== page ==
I’m nearly done with the server side that runs on the Raspberry Pi. I’m running FreeBSD 11 on the Raspberry Pi, and my server is multithreaded in order to be able to monitor all of the sensors and be responsive to clients at the same time. It is written in modern C++ since that’s been my server language of choice for… 18 years? All unit tests are done for the code that is completed, and I have tested the server with a simple client. I have also tested the sensor inputs, but I’ve yet to send out my piggyback I/O board design for manufacturing. The industrial rotary encoders will arrive soon, so I’ll probably order my PCBs sometime in the next few weeks.

In order to make the iOS side of things easier, client/server messages are encapsulated in JSON. Since I’m using jsoncpp on the server side, it’s trivial for me to write a Qt app for the desktop and a Wt app for my web server if desired since I’d just use jsoncopp in these cases.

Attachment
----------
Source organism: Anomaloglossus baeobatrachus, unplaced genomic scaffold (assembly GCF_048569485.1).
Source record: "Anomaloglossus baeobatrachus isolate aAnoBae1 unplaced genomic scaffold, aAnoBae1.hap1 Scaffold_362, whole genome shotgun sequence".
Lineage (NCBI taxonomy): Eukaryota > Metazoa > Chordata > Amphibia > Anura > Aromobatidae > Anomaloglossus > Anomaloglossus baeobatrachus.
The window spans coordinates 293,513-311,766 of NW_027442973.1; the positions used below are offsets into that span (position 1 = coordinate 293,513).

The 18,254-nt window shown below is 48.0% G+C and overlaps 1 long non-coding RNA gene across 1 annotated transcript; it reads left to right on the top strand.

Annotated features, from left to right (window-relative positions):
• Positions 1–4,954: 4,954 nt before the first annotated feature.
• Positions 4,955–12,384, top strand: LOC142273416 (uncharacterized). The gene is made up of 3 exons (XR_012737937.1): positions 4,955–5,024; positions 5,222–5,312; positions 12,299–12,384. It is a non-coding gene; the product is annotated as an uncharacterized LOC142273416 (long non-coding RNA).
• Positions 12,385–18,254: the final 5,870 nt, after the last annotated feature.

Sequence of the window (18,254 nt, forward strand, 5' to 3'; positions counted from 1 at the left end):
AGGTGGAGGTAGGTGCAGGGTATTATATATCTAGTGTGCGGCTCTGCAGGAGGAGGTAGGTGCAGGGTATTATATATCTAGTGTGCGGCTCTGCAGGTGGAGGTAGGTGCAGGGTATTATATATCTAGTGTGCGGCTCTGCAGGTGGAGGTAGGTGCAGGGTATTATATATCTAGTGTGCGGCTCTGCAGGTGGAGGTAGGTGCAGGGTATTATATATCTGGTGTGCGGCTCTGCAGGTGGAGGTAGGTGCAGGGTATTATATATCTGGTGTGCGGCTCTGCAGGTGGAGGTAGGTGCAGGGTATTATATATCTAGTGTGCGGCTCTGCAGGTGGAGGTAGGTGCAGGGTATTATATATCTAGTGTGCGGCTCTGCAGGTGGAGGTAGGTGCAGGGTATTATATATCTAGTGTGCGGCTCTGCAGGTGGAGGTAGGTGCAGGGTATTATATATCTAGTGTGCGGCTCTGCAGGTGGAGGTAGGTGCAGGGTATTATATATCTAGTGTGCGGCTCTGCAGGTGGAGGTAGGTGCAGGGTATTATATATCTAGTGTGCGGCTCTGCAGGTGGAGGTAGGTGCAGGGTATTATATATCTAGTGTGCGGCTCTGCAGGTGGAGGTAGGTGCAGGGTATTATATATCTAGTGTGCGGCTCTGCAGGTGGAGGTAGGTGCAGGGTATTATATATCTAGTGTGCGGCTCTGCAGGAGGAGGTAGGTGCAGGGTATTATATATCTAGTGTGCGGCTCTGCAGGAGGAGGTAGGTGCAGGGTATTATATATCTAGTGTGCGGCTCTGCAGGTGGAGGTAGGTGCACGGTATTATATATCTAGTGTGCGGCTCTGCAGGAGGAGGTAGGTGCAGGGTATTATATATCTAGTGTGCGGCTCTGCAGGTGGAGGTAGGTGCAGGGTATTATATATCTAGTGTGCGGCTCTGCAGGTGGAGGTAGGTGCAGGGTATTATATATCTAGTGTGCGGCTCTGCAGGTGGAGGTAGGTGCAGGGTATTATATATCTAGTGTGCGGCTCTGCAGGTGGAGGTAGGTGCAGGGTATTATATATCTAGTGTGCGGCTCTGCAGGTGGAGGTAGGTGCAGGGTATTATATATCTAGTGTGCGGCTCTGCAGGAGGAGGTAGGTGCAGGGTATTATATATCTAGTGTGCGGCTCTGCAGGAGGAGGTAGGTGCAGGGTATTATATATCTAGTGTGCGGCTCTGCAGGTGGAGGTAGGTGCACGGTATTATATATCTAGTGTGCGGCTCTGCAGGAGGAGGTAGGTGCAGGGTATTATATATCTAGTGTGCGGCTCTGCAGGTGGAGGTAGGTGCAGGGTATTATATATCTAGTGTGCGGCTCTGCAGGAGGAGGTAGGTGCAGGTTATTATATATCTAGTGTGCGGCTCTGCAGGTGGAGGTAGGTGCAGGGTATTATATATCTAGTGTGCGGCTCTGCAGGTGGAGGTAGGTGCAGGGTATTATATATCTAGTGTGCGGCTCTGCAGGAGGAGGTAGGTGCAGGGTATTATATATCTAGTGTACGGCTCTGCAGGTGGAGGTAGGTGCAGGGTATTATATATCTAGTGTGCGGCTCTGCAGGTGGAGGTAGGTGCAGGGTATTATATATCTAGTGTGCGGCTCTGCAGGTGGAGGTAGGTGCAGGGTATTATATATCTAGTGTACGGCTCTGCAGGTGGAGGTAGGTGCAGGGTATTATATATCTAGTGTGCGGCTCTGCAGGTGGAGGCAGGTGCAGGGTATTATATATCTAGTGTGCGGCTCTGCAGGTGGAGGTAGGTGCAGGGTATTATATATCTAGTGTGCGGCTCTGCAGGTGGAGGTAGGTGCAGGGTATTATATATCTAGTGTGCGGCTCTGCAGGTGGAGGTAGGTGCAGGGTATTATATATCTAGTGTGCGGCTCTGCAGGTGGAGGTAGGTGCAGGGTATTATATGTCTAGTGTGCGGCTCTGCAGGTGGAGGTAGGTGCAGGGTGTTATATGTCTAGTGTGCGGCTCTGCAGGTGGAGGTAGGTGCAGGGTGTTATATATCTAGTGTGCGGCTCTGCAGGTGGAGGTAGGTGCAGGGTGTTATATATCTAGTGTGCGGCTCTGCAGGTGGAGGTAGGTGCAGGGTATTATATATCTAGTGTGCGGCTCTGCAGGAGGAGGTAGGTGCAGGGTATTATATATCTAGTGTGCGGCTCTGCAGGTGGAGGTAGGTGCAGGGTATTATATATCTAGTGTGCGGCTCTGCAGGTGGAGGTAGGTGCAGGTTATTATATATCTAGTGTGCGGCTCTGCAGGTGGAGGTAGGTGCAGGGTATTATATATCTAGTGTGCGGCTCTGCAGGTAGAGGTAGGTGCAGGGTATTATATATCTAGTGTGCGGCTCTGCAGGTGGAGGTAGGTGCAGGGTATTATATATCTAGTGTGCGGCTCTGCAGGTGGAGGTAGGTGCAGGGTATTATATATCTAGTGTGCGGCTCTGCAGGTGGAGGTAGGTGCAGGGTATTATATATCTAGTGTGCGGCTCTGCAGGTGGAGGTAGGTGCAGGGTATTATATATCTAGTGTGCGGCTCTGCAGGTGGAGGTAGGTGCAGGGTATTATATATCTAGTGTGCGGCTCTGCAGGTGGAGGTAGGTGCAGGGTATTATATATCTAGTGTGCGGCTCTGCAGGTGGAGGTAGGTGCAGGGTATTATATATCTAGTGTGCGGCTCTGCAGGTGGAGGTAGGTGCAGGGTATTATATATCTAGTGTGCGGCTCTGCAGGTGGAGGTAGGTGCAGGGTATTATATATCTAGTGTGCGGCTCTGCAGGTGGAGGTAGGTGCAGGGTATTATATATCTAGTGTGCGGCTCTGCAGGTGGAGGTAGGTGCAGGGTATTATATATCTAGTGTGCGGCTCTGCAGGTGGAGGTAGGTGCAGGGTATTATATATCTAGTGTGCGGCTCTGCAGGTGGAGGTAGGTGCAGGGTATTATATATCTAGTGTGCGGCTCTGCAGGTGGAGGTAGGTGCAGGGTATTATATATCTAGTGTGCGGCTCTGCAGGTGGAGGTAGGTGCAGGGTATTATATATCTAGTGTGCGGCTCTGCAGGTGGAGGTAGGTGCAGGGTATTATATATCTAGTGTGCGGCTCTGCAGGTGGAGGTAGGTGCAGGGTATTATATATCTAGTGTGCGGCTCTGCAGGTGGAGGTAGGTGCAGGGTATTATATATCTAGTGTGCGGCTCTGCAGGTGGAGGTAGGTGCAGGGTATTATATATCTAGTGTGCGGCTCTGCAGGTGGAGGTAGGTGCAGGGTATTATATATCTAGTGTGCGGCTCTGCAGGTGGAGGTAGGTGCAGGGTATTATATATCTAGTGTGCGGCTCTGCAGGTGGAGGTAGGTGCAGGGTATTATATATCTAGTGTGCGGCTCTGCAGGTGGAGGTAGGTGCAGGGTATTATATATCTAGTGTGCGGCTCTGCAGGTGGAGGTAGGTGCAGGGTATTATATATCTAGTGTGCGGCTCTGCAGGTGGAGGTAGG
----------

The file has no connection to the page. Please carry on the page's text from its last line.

Crypto is still ugly to do with Swift, but I’ll manage. I’m going to try to keep my Objective-C and other non-Swift code to a minimum on the iOS side of things.

I intend to allow configuration from a client. The server code to support this is not complete, but the protocol work is in place.

Probably worth noting that I created a separate libDwmAuth project so I can reuse the authentication and encryption in other IoT projects. No cloud needed, no clear text flying around my wired or wireless networks.

April 24, 2016

creating FreeBSD packages without ports

by dwm — Categories: FreeBSD, Software DevelopmentLeave a comment

This weekend I spent some time working on creating FreeBSD packages of my software.

Background…